upper waypoint

BART to Name Street Near Fruitvale Station for Oscar Grant

Save ArticleSave Article
Failed to save article

Please try again

The Fruitvale BART Station and busway in March 2018.  (Wikimedia Commons)

BART officials on Thursday voted overwhelmingly in favor of naming a street next to Oakland's Fruitvale Station in honor of Oscar Grant, a young black man killed by a police officer a decade ago.

All eight BART directors attending the board meeting approved the request from Grant’s family to name the side street "Oscar Grant Way.” The currently unnamed roadway, located on BART property, between 33rd and 35th streets, sits in the shadow of the station where Grant was shot.

"You can't continue to move forward until you atone," BART board Director Lateefah Simon told Grant's family members and other supporters who attended the meeting. "I believe we want to and we are going to do that. Government is absolutely responsible for the safety and security of all folk, and it's difficult, and it's complicated, but the very least we can do is name this street 'Oscar Grant Way.' "

Grant, a 22-year-old from Hayward, was unarmed when he was fatally shot in the back by a BART police officer as he lay face down on the station's platform in the early hours of New Year's Day 2009.

The shooting was caught on video from multiple angles and shared widely through social media and news outlets, fueling angry protests against police violence and racial profiling. The incident heightened demands for greater police accountability and became a precursor to the Black Lives Matter movement.

Sponsored

"As we go forward, we have to come together to end police brutality in our city and our society," Wanda Johnson, Grant's mother, said at the meeting. "My family and my life will never be the same again"

Debora Allen, the only BART Director who did not attend Thursday’s meeting, stirred up controversy several months ago when she questioned, in a post on Facebook, if BART should memorialize individuals. The post drew strong backlash and was subsequently removed.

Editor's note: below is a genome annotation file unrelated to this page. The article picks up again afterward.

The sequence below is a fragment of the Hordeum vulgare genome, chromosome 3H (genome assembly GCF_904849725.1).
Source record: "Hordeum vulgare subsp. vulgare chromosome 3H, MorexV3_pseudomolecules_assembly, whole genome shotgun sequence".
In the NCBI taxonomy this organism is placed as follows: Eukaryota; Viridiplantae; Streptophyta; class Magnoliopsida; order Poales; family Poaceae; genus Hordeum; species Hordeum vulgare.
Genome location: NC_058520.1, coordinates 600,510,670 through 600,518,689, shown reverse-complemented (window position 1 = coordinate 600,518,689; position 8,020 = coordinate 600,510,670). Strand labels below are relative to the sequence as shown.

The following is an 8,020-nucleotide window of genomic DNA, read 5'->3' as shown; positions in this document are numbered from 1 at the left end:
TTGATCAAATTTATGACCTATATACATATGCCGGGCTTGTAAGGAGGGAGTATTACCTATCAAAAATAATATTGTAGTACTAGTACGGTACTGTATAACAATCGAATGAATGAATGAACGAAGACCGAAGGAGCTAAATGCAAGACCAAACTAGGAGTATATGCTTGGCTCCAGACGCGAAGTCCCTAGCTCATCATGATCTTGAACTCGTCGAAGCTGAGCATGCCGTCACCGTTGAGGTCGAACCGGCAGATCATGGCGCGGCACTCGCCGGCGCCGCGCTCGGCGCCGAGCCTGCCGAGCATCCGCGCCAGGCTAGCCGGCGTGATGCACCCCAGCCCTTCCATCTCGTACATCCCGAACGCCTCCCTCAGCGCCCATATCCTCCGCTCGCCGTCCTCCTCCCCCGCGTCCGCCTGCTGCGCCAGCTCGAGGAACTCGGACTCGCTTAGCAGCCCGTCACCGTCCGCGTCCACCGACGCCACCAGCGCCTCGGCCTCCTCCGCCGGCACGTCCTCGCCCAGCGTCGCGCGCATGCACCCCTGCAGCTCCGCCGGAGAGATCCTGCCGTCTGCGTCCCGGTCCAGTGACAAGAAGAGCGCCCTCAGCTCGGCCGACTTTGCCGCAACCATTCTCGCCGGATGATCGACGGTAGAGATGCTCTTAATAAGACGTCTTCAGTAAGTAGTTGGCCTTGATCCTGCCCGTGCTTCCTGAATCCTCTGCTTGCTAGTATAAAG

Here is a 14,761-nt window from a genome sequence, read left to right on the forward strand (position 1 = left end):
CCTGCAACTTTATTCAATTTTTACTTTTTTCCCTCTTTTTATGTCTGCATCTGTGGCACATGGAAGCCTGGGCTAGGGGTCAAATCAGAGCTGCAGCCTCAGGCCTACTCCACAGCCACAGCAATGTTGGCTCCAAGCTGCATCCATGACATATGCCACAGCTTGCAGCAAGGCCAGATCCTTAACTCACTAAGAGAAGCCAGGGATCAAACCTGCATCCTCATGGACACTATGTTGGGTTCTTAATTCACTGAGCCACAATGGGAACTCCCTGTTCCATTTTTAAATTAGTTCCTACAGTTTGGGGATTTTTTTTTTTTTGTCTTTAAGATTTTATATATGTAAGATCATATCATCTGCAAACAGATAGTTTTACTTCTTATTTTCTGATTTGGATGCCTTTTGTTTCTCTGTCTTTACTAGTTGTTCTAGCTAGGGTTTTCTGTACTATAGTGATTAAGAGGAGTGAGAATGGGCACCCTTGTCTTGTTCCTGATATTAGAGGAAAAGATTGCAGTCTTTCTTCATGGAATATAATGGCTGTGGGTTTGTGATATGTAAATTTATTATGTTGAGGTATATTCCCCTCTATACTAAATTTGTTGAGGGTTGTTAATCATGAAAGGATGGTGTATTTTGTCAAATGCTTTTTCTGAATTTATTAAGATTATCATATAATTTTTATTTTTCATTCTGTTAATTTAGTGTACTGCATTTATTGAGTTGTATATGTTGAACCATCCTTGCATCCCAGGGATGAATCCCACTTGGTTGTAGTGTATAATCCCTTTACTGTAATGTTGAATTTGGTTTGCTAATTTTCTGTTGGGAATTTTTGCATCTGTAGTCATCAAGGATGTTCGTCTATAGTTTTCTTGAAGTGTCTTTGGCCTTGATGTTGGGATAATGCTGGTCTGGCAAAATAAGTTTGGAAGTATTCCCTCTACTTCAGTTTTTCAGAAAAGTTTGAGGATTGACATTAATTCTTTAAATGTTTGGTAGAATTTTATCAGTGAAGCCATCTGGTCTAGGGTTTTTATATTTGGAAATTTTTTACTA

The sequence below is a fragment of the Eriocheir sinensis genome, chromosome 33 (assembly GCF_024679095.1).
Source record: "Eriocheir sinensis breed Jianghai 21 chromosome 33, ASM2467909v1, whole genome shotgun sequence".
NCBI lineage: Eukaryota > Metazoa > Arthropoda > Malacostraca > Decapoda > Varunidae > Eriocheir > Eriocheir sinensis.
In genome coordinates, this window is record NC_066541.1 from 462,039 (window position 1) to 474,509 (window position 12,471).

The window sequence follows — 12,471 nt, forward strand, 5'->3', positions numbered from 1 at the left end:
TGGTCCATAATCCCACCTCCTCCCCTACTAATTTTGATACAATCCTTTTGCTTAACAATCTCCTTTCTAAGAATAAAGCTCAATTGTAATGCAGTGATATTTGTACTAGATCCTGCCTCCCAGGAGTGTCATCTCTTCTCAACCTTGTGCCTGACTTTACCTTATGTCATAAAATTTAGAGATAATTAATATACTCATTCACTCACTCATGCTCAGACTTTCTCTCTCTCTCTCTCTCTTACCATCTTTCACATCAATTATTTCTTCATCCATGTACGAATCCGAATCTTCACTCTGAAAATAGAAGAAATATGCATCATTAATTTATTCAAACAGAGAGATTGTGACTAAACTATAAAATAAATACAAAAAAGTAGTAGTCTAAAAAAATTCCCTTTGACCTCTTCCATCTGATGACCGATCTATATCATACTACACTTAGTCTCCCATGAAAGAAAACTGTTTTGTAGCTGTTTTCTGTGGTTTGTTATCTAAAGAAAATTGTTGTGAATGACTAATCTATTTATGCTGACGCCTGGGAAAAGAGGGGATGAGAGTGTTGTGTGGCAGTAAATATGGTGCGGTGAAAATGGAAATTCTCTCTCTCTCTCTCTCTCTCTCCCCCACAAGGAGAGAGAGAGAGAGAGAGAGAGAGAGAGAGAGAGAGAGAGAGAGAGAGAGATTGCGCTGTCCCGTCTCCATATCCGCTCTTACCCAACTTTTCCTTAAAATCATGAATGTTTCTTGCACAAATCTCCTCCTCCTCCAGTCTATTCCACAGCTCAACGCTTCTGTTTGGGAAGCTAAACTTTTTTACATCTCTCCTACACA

BART's decision follows a unanimous vote by the Oakland City Council last month in support of the name change.

Demonstrators march in Oakland in January 2009 to protest the BART police killing of Oscar Grant. (Justin Sullivan/Getty Images)

Grant's shooting highlighted major shortcomings in BART’s Police Department, including insufficient training and lax oversight, and led to institutional reform efforts.

Johannes Mehserle, the officer who shot Grant, claimed he intended to use his taser but instead drew his gun accidentally. Grant was rushed to Highland Hospital in Oakland and pronounced dead later that day.

Mehserle, who was charged with murder and convicted of involuntary manslaughter, was sentenced to prison for two years and released in 2011 -- a punishment that protesters decried as far too lenient.

Thursday's BART meeting was also attended by local youth advocates who are pushing to create a "youth empowerment zone" near the station.

"Naming the street 'Oscar Grant Way' is going to help us teach future generations that this can never happen again," said José Luis Pavón, an organizer with Communities United for Restorative Youth Justice.

KQED's Kate Wolffe contributed to this report.

lower waypoint
next waypoint
Ever Seen A Koi Fish on the Sidewalk? Artist Explains Hidden MeaningKQED Cuts 34 Positions Amid Budget ShortfallCarnaval San Francisco 2024: From the Parade Route to Parking, Here's What to KnowCOVID Is Rising in Bay Area Wastewater Again. Why?Several Family Resource Centers to Close Across Santa Clara CountyMiranda July Wrestles with the Female Midlife Crisis in ‘All Fours’Police Respond to New UCLA Protest Camp as Academic Workers Expand StrikeAcademic Workers' Strike Will Roll On as UC's Request for Court Order Is DeniedUSF Suspends 22 Pro-Palestinian Student Protesters After Encampment Is DisbandedAll You Can Eat: Yes, the Bay Area Does Have a Late Night Dining Scene